You’ve probably already heard of Mo Willem’s Lunch Doodle videos, and maybe you’ve explored the Cincinnati Zoo’s digital safaris. But did you know that some of our favorite local educators are also making kid videos while school is closed?
Mo Bissonette and Katie McEachen of Living Forest Nature Programs have recorded a new hour-long story featuring Peter, Calista and Nell (if your kids have been to Katie and Mo’s camps before, they are probably familiar with those characters). Additionally, follow Katie on Instagram where she’s posting “14 Days of Connection: One activity you can do outside with your child every day.”
Local childcare provider Jennifer Cyr is recording stories for little ones, too.
Middlebury Area Land Trust is posting hikes, lessons, stories, and interesting finds from the forest on its Facebook, Instagram, and Youtube Channel, as well as on a new page dedicated specifically for distance learning. Check out the first video here
MALT has also launched a new scavenger hunt, a follow up to the one in the Come Alive Outside winter passport. They’re calling it the Great TAM Hunt, Part II.
Here’s how it works:
Scattered around the TAM are five signs for The Great TAM Hunt Part II.
- When you find a sign, read the question and write it down to remember.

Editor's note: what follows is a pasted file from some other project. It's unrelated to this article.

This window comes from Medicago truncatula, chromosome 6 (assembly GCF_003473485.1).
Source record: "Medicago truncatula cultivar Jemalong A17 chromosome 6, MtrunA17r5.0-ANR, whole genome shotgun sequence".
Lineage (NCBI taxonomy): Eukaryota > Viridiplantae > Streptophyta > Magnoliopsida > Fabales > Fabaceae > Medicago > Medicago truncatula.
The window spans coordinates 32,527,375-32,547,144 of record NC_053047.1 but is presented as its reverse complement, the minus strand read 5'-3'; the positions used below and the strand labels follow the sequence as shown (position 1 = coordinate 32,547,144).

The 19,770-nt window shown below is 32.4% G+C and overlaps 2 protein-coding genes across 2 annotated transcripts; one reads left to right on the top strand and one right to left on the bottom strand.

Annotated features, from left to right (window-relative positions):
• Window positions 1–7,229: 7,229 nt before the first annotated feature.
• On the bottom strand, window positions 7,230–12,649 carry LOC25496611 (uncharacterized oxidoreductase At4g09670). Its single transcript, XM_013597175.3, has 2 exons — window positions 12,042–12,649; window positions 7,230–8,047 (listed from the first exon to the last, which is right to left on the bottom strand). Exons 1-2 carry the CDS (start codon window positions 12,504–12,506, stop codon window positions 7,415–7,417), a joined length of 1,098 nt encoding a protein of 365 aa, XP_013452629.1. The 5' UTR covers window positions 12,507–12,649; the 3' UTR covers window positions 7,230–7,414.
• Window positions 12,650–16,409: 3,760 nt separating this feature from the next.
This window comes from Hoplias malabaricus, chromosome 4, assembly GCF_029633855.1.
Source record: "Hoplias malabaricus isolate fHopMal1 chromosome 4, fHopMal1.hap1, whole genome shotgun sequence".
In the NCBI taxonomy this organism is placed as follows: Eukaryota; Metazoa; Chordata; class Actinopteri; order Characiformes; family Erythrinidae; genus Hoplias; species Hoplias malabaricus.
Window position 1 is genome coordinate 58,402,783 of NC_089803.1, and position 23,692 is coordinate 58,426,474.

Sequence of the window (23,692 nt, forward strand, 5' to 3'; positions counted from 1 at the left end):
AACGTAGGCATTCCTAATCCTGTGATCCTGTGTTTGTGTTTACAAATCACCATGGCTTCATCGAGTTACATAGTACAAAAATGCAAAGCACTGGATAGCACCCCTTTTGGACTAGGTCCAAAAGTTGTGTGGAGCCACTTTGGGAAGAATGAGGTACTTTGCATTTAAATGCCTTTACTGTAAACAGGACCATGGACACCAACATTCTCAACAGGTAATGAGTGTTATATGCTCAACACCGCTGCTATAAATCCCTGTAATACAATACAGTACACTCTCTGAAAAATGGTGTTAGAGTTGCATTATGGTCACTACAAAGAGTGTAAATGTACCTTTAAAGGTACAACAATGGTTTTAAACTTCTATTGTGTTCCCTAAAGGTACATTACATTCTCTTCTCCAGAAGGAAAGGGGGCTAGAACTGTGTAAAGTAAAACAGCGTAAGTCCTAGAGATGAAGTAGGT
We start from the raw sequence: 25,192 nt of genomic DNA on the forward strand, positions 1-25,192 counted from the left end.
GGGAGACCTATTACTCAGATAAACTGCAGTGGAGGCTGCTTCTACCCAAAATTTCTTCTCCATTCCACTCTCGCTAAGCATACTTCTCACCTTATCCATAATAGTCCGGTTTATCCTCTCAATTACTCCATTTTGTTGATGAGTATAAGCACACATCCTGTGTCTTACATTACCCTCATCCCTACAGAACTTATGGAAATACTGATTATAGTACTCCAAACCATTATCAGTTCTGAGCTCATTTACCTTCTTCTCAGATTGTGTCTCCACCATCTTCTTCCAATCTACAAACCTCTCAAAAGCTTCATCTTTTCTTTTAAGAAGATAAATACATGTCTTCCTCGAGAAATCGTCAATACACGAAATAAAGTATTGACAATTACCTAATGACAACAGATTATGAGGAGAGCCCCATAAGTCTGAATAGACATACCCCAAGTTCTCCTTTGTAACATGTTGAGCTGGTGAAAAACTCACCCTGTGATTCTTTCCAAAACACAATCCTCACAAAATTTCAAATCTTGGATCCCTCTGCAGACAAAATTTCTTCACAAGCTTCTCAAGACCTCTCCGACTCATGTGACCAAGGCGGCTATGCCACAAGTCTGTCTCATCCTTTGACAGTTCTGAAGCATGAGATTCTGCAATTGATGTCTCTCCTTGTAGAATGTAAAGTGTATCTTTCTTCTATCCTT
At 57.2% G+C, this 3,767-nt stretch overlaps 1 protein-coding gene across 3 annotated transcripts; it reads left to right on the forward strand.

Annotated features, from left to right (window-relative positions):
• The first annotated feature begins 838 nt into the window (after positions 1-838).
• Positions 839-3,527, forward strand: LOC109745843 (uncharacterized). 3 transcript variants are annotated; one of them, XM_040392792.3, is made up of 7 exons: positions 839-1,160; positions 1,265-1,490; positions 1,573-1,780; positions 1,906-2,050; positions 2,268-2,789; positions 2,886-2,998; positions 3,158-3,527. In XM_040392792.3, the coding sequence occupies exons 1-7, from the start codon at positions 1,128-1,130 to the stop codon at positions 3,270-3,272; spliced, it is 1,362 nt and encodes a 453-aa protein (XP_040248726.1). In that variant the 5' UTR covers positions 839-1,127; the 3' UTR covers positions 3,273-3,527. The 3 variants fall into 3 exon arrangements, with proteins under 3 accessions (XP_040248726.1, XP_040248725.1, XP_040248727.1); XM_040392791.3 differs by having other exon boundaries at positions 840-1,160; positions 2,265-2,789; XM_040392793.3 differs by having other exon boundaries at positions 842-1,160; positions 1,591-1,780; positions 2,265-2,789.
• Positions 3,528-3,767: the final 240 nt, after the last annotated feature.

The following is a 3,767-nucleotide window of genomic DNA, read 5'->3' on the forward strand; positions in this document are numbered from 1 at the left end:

- Look up the answer online or do some research if applicable.
- Once you have answers for all five signs, email firstname.lastname@example.org to let them know. They’ll send you the secret code you need to decipher with your answers.
- Upon successful completion, you’ll be entered to win one of several raffled MALT mugs and gear!
Wren’s Nest Forest Preschool is working to “continue the learning” by offering some resources to help families play together (mostly outside). Here’s one of their videos.
Montshire Museum is offering weekly online experiences, including DIY science projects, community challenges, downloadable activities and tours of the museum’s exhibits.
Do you know of other local educators or organizations creating special remote-learning resources for kids? Let us know and we’ll add them to this post.